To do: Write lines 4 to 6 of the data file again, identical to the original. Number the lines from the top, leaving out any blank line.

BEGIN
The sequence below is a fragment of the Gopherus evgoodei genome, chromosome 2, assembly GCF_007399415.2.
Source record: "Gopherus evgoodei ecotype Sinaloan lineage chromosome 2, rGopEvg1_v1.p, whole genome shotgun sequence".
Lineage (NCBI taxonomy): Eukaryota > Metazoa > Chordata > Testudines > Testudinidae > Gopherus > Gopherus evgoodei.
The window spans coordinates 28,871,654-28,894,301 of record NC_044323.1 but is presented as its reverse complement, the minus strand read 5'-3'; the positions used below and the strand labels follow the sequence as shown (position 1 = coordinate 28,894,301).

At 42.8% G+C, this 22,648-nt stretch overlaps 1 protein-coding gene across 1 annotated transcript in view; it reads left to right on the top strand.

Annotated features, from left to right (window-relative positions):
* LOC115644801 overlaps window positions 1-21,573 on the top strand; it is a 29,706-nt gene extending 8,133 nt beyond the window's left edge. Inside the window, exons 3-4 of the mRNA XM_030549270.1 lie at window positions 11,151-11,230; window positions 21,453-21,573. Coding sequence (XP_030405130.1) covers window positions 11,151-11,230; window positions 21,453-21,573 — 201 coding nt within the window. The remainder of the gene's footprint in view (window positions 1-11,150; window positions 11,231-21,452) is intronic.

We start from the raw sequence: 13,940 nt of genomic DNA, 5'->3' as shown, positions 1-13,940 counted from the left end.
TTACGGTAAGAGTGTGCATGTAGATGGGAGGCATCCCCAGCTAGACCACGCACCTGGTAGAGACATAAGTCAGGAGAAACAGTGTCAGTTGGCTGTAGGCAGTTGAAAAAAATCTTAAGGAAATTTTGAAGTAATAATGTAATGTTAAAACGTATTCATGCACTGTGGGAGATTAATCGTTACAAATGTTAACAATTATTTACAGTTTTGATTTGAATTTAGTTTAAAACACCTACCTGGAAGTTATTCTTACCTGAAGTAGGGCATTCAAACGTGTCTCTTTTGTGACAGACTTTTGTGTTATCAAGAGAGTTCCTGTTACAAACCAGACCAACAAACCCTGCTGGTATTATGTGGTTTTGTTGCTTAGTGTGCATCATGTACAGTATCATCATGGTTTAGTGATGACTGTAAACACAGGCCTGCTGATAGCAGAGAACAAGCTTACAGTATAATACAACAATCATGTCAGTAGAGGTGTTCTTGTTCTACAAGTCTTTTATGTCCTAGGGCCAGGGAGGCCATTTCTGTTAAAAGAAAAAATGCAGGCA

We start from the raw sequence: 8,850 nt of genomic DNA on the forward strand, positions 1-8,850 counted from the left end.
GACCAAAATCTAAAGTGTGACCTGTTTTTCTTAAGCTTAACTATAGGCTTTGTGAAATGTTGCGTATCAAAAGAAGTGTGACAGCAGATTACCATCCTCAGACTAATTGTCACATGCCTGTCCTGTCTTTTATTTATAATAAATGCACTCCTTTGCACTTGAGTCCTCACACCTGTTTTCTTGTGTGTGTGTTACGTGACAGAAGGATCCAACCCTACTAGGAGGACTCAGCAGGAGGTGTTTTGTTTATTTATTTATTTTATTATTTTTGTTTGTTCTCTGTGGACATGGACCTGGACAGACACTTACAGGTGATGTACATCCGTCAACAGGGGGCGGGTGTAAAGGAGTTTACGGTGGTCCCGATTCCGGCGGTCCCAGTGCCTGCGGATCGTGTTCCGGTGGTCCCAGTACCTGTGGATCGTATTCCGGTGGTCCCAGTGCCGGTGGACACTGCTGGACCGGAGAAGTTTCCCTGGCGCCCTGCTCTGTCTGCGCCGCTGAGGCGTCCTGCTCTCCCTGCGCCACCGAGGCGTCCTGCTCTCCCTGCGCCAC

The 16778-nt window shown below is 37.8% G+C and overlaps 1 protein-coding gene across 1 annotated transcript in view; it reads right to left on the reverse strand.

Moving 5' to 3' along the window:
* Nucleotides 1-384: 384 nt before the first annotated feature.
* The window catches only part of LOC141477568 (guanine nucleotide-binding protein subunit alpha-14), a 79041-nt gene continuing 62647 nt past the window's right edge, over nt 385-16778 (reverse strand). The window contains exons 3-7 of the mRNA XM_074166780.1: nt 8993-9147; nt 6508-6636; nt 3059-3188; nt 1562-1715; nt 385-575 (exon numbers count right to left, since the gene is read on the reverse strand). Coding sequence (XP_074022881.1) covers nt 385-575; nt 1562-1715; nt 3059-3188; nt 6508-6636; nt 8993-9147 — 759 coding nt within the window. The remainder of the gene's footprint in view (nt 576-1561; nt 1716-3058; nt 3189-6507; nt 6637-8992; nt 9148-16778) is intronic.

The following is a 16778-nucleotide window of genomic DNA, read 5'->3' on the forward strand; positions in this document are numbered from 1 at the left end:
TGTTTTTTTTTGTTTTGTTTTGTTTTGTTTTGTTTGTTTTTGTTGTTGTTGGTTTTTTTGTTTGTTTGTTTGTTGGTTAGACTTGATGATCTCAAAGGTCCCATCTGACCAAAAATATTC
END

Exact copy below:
The window spans coordinates 28,871,654-28,894,301 of record NC_044323.1 but is presented as its reverse complement, the minus strand read 5'-3'; the positions used below and the strand labels follow the sequence as shown (position 1 = coordinate 28,894,301).

At 42.8% G+C, this 22,648-nt stretch overlaps 1 protein-coding gene across 1 annotated transcript in view; it reads left to right on the top strand.

Annotated features, from left to right (window-relative positions):